“Happy Holidays. Happy Holidays,” Thenbecca said as she handed out the bowls and utensils, and Alice’s shriveled heart was warmed by the joy Thenbecca seemed to take in this.

There wasn’t room for the entire crew in the dining module, so they spilled out into neighboring modules, eating and smiling and joking in a way they really hadn’t been, lately. And although Igbal Renz had never been much for speeches, he got to the center of the mob, cleared his throat, and said, “When you’re done eating, I want everyone to fan out around the station. Find a porthole that lets you look out on the sunny part of the Shade. I’ve got a present to share, that I want everyone to see.”

With that tease hanging in the air, people finished their dinners more quickly than they might have, or else brought their zero-gee bowls and drink bulbs with them as they dispersed.

And then there was music, playing softly from every speaker on the station. The smart paper sheets had all gone blank—a signal that it wasn’t time to start singing yet. Alice and Maag settled by a porthole in the chemical processing module, looking out at the sunlit Shade, wondering what was about to happen.

The music grew louder. The Shade went white. The smart sheets showed music again, and suddenly everyone was singing. Throughout the station, in voices beautiful or rough, singing together a tune the whole world knew.

“O friends, no more of these sounds!

Let us sing more cheerful songs,

Bright and filled with exaltation!

For to bear our hearts along.”

Something was happening out on the Shade. The white had gone gray, then white, then gray again, and Alice realized the whole thing was pulsating in time with the music, showing jagged patterns in gray and black, and clear sunshine too bright to look at. Starbursts! Expanding ripples! Flocks of birds, and a steady pulsating heartbeat at the back of it all! Igbal had turned the Shade into the biggest video display the human race had ever seen.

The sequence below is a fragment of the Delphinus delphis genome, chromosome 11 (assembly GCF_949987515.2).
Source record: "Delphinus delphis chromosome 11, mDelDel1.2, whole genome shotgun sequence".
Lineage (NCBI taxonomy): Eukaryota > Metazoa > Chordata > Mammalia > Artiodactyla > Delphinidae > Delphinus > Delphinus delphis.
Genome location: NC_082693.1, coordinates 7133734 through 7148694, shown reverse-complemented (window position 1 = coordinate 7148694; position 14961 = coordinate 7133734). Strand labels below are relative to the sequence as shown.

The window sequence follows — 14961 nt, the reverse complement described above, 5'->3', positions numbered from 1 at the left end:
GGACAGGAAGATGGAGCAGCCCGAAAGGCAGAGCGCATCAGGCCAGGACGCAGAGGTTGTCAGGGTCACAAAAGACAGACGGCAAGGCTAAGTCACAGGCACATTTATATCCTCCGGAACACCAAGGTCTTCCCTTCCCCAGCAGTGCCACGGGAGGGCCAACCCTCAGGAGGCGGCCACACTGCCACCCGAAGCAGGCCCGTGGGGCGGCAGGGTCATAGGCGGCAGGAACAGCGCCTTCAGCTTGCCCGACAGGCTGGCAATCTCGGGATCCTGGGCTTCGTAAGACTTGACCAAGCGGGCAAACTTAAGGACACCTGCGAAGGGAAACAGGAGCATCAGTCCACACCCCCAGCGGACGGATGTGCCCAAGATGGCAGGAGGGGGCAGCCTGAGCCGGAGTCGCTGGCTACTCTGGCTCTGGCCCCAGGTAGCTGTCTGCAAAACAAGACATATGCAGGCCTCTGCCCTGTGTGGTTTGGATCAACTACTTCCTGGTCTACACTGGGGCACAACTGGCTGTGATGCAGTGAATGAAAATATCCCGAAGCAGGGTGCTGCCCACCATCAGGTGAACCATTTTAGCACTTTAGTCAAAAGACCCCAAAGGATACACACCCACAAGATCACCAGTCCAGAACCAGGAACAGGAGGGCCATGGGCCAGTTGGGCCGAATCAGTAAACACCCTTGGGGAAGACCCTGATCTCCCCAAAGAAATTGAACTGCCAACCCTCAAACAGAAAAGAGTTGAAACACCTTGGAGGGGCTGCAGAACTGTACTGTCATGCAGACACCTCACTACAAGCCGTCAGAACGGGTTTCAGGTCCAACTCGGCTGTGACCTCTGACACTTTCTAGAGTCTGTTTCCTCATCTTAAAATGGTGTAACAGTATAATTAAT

Frantically, Alice dug out her phone—an ancient slab of glass and plastic, given to her by the President of the United States—and dialed Derek. He was already a quarter of a light-second away, and the SpaceNet charges were going to be murder, but what the hell. It was Christmas!

“Look at the Shade,” Alice said into the phone, the moment Derek had picked up. “Rotate the ship! You’ve got to see this!”

“I’m looking,” Derek said, and Alice could hear “Ode to Joy” playing in the background, in the cockpit of Derek’s tiny spaceship. “Igbal sent me instructions this morning. Believe me, I’ve got a better view than you do! It’s the most amazing thing I’ve ever . . . nobody’s ever . . . Jesus.”

And then Alice just kind of lost herself in the music. She’d never known the lyrics to this song, or even that there were lyrics, and although they were all about a God she didn’t believe in and a family she’d never had, it seemed to be about everyone, directed at everyone. A song of peace and happiness for the whole human race, nine billion assholes and counting, and Alice was part of it.

And when the music was building to a crescendo, as tears built up in her eyes, she looked down at the lyrics sheet and sang:

“Hark, you millions, I embrace you.

This kiss is for all the world!

Friends, above the starred expanses

There must dwell a loving Lord.

Do you fall in worship, millions?

Do you thy creator know?

Seek beyond the empty heavens;

Above the stars must He dwell.”

And then the music stopped, and the Shade went dark, and nobody said anything for a long, long time.


Igbal was in his office, looking over machine-generated reports, when Alice floated in, grabbing a handrail to halt herself.

“You did good,” she said.

“Really?” he asked, not quite believing it. It wasn’t the kind of thing he heard very often. No matter how much good he did, no matter how much he had single-handedly raised the Gross Domestic Product of the entire world, all people could ever talk about was how selfish he was. He didn’t see them giving all their money to the poor.

“Yes, really,” Alice said, wiping away what looked like an actual tear. It was hard to tell in zero gravity. “Thank you. And Merry Christmas.”

“Merry Christmas to you,” Igbal said. “I’m glad you liked it.”

Just then, the phone rang. More specifically, the station’s concierge passed a real-time message through to Igbal’s office, ringing a chime for his attention.